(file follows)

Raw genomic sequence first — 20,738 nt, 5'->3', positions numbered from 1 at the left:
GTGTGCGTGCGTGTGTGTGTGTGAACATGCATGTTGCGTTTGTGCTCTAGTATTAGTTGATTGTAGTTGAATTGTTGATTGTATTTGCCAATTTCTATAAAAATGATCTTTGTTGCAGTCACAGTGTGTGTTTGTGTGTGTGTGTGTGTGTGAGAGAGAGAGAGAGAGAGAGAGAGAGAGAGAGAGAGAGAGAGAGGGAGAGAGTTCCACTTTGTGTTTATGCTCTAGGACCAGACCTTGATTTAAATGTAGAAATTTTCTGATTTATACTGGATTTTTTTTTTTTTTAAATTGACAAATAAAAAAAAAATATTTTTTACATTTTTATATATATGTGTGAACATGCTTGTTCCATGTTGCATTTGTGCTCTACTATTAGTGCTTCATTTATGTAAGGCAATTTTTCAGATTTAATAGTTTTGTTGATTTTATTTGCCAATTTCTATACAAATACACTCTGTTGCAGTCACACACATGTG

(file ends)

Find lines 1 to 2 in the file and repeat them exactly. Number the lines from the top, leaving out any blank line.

Raw genomic sequence first — 20,738 nt, 5'->3', positions numbered from 1 at the left:
GTGTGCGTGCGTGTGTGTGTGTGAACATGCATGTTGCGTTTGTGCTCTAGTATTAGTTGATTGTAGTTGAATTGTTGATTGTATTTGCCAATTTCTATAAAAATGATCTTTGTTGCAGTCACAGTGTGTGTTTGTGTGTGTGTGTGTGTGTGAGAGAGAGAGAGAGAGAGAGAGAGAGAGAGAGAGAGAGAGAGAGGGAGAGAGTTCCACTTTGTGTTTATGCTCTAGGACCAGACCTTGATTTAAATGTAGAAATTTTCTGATTTATACTGGATTTTTTTTTTTTTTAAATTGACAAATAAAAAAAAAATATTTTTTACATTTTTATATATATGTGTGAACATGCTTGTTCCATGTTGCATTTGTGCTCTACTATTAGTGCTTCATTTATGTAAGGCAATTTTTCAGATTTAATAGTTTTGTTGATTTTATTTGCCAATTTCTATACAAATACACTCTGTTGCAGTCACACACATGTG